Topical retinoids work by unplugging
clogged pores, allowing other topical medicines such as antibiotics to enter
the hair shaft and fight underlying infection. You often use a topical
antibiotic along with a topical retinoid, an oral antibiotic, and benzoyl
Topical retinoids come in cream, gel, and liquid forms.
You apply the medicine to your skin once a day, usually at night, about 20 to
30 minutes after washing your face.
Topical retinoids also work to
reduce outbreaks by preventing dead cells from clogging pores.
You typically use topical retinoids
for moderate to severe
acne that has not responded to other
Topical retinoids work very well to
clear pores and to reduce the frequency and severity of acne outbreaks. The use of a retinoid along with topical antibiotic or
benzoyl peroxide may work better than either medicine alone.
All medicines have side effects. But many people don't feel the side effects, or they are able to deal with them. Ask your pharmacist about the side effects of each medicine you take. Side effects are also listed in the information that comes with your medicine.
Here are some important things to think about:
or other emergency services right away if you have:
Call your doctor if you have:
Common side effects of this medicine include:
Some skin irritation (burning, stinging, or itchiness) may happen for the first few weeks you are using this medicine. If the irritation is severe or doesn't go away, talk to your doctor.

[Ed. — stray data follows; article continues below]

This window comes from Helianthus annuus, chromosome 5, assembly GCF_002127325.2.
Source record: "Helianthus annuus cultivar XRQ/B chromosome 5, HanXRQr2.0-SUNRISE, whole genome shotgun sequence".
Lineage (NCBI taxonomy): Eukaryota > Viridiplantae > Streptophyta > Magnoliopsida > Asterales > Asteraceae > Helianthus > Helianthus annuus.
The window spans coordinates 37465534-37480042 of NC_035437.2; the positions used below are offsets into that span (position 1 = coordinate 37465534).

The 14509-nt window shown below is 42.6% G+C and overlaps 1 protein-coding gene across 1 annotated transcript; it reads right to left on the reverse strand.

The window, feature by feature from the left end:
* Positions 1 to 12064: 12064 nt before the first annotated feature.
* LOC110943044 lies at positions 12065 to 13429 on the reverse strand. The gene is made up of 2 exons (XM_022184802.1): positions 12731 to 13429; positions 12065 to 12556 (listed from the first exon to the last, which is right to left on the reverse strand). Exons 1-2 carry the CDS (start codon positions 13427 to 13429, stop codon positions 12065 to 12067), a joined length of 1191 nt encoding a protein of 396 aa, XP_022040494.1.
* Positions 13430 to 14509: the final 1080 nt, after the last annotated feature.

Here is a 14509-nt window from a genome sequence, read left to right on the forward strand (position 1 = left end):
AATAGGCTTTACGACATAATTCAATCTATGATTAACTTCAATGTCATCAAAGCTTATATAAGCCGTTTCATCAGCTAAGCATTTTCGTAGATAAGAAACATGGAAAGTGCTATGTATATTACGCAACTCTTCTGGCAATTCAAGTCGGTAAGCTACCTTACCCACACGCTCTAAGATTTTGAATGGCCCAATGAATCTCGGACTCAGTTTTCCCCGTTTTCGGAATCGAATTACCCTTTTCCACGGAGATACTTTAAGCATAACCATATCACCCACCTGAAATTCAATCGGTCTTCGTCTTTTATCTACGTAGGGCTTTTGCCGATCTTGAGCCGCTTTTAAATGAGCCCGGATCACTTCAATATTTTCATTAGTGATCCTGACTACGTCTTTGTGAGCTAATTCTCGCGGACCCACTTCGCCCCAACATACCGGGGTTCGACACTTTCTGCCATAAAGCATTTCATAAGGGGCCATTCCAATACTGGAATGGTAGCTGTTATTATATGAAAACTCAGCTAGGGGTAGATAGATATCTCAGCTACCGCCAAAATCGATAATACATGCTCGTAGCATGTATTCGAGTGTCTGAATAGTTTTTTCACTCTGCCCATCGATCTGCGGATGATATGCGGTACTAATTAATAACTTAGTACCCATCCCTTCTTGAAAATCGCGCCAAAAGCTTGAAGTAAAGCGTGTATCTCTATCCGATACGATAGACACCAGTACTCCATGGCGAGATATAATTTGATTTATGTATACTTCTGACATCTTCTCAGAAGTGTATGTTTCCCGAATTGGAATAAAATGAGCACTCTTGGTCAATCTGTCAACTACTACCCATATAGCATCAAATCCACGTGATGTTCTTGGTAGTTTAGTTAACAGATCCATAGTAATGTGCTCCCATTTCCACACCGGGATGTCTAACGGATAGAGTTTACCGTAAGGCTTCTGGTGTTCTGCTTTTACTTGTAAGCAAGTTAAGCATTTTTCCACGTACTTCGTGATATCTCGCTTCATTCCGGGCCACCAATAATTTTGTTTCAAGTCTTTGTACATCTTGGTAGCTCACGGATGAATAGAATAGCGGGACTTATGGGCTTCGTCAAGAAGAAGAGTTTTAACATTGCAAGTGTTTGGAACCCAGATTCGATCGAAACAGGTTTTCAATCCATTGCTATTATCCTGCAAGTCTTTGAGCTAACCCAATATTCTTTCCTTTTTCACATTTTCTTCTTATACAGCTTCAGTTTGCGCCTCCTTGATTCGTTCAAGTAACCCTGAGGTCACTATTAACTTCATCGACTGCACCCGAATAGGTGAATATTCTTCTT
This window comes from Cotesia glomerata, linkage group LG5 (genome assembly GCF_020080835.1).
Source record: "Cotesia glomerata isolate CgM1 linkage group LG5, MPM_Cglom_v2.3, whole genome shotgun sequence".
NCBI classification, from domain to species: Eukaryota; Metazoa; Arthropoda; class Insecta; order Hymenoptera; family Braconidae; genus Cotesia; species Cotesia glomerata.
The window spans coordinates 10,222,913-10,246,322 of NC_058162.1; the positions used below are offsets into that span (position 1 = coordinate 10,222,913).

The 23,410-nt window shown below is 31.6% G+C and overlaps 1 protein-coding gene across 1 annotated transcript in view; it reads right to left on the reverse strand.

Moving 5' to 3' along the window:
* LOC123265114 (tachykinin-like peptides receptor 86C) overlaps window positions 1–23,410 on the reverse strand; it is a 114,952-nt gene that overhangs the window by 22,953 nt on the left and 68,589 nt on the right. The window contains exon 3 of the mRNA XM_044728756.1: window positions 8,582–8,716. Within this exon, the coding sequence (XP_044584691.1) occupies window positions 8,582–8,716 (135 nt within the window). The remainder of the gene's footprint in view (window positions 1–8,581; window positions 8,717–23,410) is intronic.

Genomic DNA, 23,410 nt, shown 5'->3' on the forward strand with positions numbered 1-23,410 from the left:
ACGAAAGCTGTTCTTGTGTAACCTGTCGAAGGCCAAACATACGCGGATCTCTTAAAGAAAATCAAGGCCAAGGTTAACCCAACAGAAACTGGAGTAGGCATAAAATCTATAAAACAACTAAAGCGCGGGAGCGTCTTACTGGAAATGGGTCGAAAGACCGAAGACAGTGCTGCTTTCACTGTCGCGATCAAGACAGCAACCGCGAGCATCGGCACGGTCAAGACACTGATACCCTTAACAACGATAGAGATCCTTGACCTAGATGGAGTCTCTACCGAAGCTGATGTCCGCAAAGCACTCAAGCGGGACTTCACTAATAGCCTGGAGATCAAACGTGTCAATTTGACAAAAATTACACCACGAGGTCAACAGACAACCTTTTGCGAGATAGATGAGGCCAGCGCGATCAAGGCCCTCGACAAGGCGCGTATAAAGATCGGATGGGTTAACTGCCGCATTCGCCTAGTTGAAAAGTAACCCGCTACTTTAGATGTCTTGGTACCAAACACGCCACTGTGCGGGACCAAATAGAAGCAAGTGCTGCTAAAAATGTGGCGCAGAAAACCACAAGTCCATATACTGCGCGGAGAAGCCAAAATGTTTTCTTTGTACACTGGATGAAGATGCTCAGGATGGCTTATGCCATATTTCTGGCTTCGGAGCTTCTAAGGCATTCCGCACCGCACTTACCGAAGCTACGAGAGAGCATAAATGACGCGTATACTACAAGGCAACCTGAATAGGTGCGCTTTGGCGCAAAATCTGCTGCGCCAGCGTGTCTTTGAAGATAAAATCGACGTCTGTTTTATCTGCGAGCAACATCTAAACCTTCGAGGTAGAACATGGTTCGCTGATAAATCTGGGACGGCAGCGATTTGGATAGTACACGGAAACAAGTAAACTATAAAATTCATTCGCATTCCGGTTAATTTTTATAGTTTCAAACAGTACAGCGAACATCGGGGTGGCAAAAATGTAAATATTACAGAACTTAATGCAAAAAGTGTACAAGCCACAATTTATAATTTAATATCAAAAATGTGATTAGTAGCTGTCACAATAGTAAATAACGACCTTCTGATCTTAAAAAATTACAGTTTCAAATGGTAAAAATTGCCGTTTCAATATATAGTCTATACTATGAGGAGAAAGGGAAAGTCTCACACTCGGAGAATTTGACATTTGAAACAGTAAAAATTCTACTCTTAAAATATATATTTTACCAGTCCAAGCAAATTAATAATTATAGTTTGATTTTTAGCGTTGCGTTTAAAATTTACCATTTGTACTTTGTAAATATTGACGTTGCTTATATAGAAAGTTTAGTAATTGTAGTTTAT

See Drug Reference for a full list of side effects.
(Drug Reference is not available in all systems.)
Wash your face gently before applying this medicine. Try to keep it off skin areas that don't have acne. Also, keep it away from the eyes, lips, the creases of your nose, and inside your nose. Wash your hands after using this medicine.
Protect your skin from sunlight and extreme weather while you are using this medicine. If you cannot stay out of the sun, wear protective clothing (such as a hat) and sunscreen.
Some of these medicines are flammable, so avoid fire, open flames, or smoking while applying this medicine or right after applying this medicine.
Medicine is one of the many tools your doctor has to treat a health problem. Taking medicine as your doctor suggests will improve your health and may prevent future problems. If you don't take your medicines properly, you may be putting your health (and perhaps your life) at risk.
There are many reasons why people have trouble taking their medicine. But in most cases, there is something you can do. For suggestions on how to work around common problems, see the topic Taking Medicines as Prescribed.
Do not use this medicine if you are pregnant, breast-feeding, or planning to get pregnant. If you need to use this medicine, talk to your doctor about how you can prevent pregnancy.
Follow-up care is a key part of your treatment and safety. Be sure to make and go to all appointments, and call your doctor if you are having problems. It's also a good idea to know your test results and keep a list of the medicines you take.
Complete the new medication information form (PDF)(What is a PDF document?) to help you understand this medication.
January 23, 2013
Kathleen Romito, MD - Family Medicine
& E. Gregory Thompson, MD - Internal Medicine
How this information was developed to help you make better health decisions.
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